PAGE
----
U.S. aid cuts bite in Gaza
A determined Suleiman Abu Oudeh makes his way through the busy UNRWA distribution centre in the Al-Shati refugee camp in Gaza City. With his ID card and coupons in hand, he gets in line where food items are being handed out.
"Of course, everyone here is worried and knows that UNRWA is in a difficult situation," says Abu Oudeh, accepting a box of sunflower oil once he reaches the counter. "People are worried that rations might be cut in the long run. It has happened before. The situation in Gaza is so bad. There is no work and many are completely dependent on help."
Although food distribution is by no means under threat at the moment, the organisation's financial crisis hangs like a dark cloud over all of its services. In mid-January, U.S. President Donald Trump announced his administration's intention to drastically reduce payments to the relief organisation.
The move came after Trump had recognised Jerusalem as the capital of Israel in December, a move that angered Palestinians and led them to scale back communication with the Trump administration. The U.S., which had been the largest donor to UNRWA, slashed its annual $360 million (€310 million) contribution by more than 80 percent to $60 million.
UNRWA depends on continued funding to support 5 million Palestinian refugees across the Middle East. Even though other countries stepped in to help fill the gap, UNRWA has been left in a financial crunch. In Gaza alone, the organisation supports 1.3 million registered refugees through schools, health centres, social services and food aid.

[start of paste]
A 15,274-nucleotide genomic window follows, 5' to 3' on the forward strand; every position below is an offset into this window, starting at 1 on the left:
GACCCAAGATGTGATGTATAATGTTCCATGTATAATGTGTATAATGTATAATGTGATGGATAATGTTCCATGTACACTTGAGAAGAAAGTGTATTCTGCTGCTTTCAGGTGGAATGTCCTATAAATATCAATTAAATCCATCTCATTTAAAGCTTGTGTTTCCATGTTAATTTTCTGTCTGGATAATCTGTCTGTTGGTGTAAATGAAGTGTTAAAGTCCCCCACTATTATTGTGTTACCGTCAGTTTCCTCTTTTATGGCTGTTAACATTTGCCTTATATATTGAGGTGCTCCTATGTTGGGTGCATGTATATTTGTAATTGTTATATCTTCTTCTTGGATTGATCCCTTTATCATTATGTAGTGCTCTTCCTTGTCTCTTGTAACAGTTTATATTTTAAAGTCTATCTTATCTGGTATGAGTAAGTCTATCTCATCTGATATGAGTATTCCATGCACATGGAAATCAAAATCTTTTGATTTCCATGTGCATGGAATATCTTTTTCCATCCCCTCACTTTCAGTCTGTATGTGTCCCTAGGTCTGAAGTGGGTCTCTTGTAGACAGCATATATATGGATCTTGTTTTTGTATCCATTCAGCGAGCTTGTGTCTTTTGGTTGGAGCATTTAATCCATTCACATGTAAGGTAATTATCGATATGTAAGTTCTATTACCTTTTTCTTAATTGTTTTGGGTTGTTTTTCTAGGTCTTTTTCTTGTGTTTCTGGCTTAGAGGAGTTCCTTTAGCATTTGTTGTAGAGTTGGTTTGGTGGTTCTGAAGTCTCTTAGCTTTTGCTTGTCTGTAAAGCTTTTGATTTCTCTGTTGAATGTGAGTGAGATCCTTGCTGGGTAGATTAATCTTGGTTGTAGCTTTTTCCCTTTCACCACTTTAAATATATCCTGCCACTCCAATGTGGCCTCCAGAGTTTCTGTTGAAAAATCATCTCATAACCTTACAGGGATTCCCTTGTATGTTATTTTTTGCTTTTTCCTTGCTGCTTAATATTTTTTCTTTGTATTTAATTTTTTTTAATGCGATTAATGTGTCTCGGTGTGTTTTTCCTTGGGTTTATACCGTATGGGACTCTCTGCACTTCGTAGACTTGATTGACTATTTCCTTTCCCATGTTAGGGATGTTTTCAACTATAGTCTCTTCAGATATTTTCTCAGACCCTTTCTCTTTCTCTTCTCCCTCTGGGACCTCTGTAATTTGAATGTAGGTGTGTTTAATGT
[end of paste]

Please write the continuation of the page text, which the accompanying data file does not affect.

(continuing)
Conditions in Hamas-controlled Gaza have been deteriorating for over 10 years: the small enclave has been sealed off by Israel and Egypt, a policy that has crippled its economy and severely restricted the ability of Gazans to move in or out.
Later Abu Oudeh arrives at the area where bags of flour are handed out. At other counters, cans of sardines, lentils, chickpeas and rice are packed into bags. The amount they receive is barely enough to last a family through the three-month distribution intervals, but it's a big help in everyday life, says the 57-year old. Abu Oudeh has a family of seven and would rather work than stand in line at the distribution centre. Outside donkey carts and cars are waiting to transport the heavy bags of flour to the Al-Shati camp nearby for a small fee.
Everyone seems worried by reports that the U.S. may want to see the relief organisation dismantled. Aside from providing aid, UNRWA also symbolises the continued recognition by the United Nations that the Palestinian refugee issue still awaits political resolution. To Palestinians, UNRWA's dismantlement would threaten to diminish their stake in the issue of the right of return to what is now Israel, one of the thorniest issues in the Palestinian-Israeli conflict.